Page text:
Nightwing: Escalation

If there’s one thing I’m guilty of, it’s sticking with a series (whether on television, in comics, or elsewhere) LONG after I should have given up. For proof, you can always refer to the well-documented account of my personal experience with soul-rending final season of Showtime’s Dexter or the string of early episodes of Let Us Podcast that feature my brief time with TBS’s King of the Nerds.

SEE ALSO: any rants that may have occurred about DC’s Injustice, or Marvel’s AvX. 

This lazy-eyed Magneto for "AvX" STILL haunts me.

This lazy-eyed Magneto from “AvX” STILL haunts me.

Now, there are some that I’ve stuck with, and the pay off was great. One that really comes to mind is CW’s Arrow. The first episodes were unfocused and somewhat ill-conceived as a whole. However, now that the series is most of the way through its second season, I can barely make the week wait between episodes. It’s still not the most well written, the best acted, or really the best ANYTHING on TV, but the story keeps me coming back for more, the cavalcade of DC characters that I love continues to grow on-screen, and I can’t continue to lie about my nerd-crush on Oliver Queen’s tech-savvy assistant, Felicity Smoak.

Huh-juh..... guh... ::melts::

Huh-juh….. guh… ::melts::

Recently, I was directed toward a fan-made DC Comics web series, Nightwing: Escalation. Billed by creators as “a non-profit web series by fans, for fans,” Escalation tells the story of what happens when Batman is forced by otherworldly forces (mainly Darkseid and his hordes from Apokolips) to leave a Gotham City that is in the grips of an epidemic of Edenspring (a mysterious drug synthesized by Pamela Isley), a slew of deadly and disturbing mutilations, and a department full of typically crooked Gotham cops. I don’t want to give away too much of the plot other than that. I know that seems like a lot the way it is, but those are just the broad strokes.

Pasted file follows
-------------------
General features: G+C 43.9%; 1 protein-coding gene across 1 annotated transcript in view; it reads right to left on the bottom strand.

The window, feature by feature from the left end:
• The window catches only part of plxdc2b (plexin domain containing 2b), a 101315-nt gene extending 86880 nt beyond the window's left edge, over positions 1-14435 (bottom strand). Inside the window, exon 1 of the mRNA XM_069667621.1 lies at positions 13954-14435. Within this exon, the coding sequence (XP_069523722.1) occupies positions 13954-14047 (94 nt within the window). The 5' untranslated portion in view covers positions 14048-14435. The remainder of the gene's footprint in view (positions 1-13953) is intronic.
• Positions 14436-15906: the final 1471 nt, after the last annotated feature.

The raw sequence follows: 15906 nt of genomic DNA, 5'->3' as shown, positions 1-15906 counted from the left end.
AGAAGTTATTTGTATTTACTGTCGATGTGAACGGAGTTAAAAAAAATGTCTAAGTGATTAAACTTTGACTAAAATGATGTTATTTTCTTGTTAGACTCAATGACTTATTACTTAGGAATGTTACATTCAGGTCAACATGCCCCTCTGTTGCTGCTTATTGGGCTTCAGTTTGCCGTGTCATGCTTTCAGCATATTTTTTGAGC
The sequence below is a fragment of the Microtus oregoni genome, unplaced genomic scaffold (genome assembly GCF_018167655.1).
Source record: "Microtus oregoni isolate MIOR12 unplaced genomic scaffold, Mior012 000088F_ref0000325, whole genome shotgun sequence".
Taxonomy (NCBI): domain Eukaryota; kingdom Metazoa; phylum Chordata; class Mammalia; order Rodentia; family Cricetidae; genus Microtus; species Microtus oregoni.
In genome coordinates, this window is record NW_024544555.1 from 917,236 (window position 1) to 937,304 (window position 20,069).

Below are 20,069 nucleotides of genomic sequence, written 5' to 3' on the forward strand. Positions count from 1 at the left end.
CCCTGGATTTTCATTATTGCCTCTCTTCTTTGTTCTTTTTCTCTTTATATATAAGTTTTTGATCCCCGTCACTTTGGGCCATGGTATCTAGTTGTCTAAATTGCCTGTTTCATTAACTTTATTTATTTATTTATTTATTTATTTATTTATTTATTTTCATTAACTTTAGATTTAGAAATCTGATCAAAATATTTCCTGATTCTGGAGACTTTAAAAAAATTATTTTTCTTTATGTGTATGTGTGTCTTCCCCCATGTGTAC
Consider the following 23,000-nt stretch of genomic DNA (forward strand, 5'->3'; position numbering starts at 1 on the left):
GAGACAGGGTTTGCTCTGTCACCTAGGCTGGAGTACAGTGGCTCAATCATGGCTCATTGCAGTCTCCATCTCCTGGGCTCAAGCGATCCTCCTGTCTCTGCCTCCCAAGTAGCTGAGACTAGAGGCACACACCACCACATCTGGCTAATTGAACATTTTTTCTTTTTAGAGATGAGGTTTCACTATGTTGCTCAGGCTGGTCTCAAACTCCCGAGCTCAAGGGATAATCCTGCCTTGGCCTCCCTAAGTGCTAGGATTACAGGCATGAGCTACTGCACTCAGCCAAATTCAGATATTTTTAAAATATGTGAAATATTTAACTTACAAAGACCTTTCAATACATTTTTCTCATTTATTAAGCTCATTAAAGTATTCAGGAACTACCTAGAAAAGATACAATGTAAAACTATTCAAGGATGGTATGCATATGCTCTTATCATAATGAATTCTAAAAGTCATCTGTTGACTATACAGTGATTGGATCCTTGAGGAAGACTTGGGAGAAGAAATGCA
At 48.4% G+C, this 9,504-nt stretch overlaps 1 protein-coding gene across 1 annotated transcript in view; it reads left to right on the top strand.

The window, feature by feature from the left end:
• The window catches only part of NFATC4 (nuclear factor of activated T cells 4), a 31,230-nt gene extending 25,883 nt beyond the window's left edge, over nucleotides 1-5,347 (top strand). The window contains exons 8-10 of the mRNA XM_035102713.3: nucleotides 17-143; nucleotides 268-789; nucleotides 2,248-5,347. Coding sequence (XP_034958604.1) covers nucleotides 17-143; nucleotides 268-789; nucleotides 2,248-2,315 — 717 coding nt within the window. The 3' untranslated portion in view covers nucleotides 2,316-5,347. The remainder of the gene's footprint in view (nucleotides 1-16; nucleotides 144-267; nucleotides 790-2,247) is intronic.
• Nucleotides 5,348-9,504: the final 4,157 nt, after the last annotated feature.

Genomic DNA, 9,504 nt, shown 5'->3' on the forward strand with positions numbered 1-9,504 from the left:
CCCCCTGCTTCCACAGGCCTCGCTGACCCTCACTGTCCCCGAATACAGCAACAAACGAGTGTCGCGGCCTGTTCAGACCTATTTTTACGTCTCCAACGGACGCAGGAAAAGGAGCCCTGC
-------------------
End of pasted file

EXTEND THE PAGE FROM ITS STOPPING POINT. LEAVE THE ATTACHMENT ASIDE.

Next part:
Nightwing, rocking the traditional black and blue.

Nightwing, rocking the traditional black and blue.

Written by Alex Valderana (who also directs) and Joe Caballero (who plays Nightwing), the first season of the web series consists of 3 main episodes and 3 in-between, almost minisodes, some of which are actually longer than some regular episodes but generally focus on one main scene or idea instead of multiple in one episode. It’s a bit hard to explain, I suppose, but it works out well. Trust me.

The series does start out pretty rough, mainly in terms of film quality. I spoke briefly with Valderana before viewing and he suggested maybe skipping the first episode, but I told him that, as a serial completist, I couldn’t even fathom that. While watching the first episode didn’t add much meat to the whole series, having watched it made seeing the growth of the writing, the filming, and the acting throughout the first season all the more valuable. It’s like the whole “Han shot first” thing. He’s a bad guy who becomes a good guy. Shooting Greedo is so vastly important to his journey that augmenting that shot robs the viewers of the full emotional journey. It’s the same thing here, exception instead of killing an alien in cold blood to save your own skin, it’s just film definition and shot composition.